The closure of the women’s ministry, MOWA, reflects the Taliban’s lack of support in women’s rights and suggests they have no plans to further implement any further women’s rights. Female university students were also informed that their studies, if continued, would take place in gender-segregated settings for the foreseeable future, with further strict Islamic dress code.

Women’s Human Right to Education in Afghanistan

History Repeating Itself?

It is important to acknowledge women’s human rights in Afghanistan were in danger long before this current Taliban takeover.

During the 1950/60s, Afghanistan took several steps towards becoming a modernised country. This included approaching a more liberal and westernised lifestyle, in addition to the establishment of girls schools and funding of new universities. Some women were also able to attend college, get a job, and even get into politics.

Women’s Human Right to Education in Afghanistan

When the Taliban rule started in 1996, women’s human rights began to disintegrate. During this regime, their strict interpretation of Sharia law, which was sometimes brutally enforced, went against the current progressions that had been made, which included the banning of women attending school, jobs, and public life.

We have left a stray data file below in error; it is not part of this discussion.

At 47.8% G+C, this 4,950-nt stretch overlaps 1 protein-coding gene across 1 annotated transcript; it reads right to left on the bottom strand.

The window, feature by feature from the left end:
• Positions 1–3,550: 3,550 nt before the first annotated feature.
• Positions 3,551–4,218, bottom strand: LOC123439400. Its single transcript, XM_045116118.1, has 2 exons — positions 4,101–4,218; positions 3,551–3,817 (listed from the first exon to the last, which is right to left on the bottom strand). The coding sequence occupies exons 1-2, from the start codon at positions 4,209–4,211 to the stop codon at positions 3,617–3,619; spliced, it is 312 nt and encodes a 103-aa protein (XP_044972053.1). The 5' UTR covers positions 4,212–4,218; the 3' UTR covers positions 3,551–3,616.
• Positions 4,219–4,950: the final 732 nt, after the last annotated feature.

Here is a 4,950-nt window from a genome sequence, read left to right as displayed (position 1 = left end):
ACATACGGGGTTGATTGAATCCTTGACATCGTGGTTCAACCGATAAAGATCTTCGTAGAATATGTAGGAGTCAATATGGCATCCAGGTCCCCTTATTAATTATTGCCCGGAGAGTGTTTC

Women were forced to cover their face and were required to be accompanied by a male presence if wanting to leave their home. Those who broke the rules under the Taliban regime faced public humiliation, including public beatings by the Taliban police.

Women’s Human Right to Education in Afghanistan

What can we do?

While the events in Afghanistan are not at the same level of extremity as they were in the 1990s, they are still happening. 

The restriction of female education and further restrictions of public life imply the past is repeating itself. It is as important as ever that our society ensures that the progress in Afghanistan over the past 20 years is not erased. 

While the UN Security Council’s strongly-worded press statement evidenced that the Taliban should uphold the equal rights of women and girls, further pressure needs to be placed on the UN to confirm that these restrictions cannot be allowed to continue. 

UN flag. From Women’s Human Right to Education in Afghanistan

Ways to help

Women for Afghan Women, WAW, is the largest women’s organisation in Afghanistan that provides life changing services and education for women who have endured rights violations and further advocates for women’s rights to bring about change. They have partnered with Bookblocks to create exclusive artwork inspired by iconic author Louisa May Alcott. All profits from this partnership goes directly to WAW to help Afghan women gain access to education. This campaign, among many others, is a massive support during this dangerous time for women and will help to provide hope for a stronger, better future. 
 

Olivia Fraser is the Women and Children’s Human Rights Editor at Wandering Educators. She is currently studying a Master’s in Human Rights and Diplomacy at the University of Stirling. She is motivated by a desire to emphasise the importance of women’s human rights.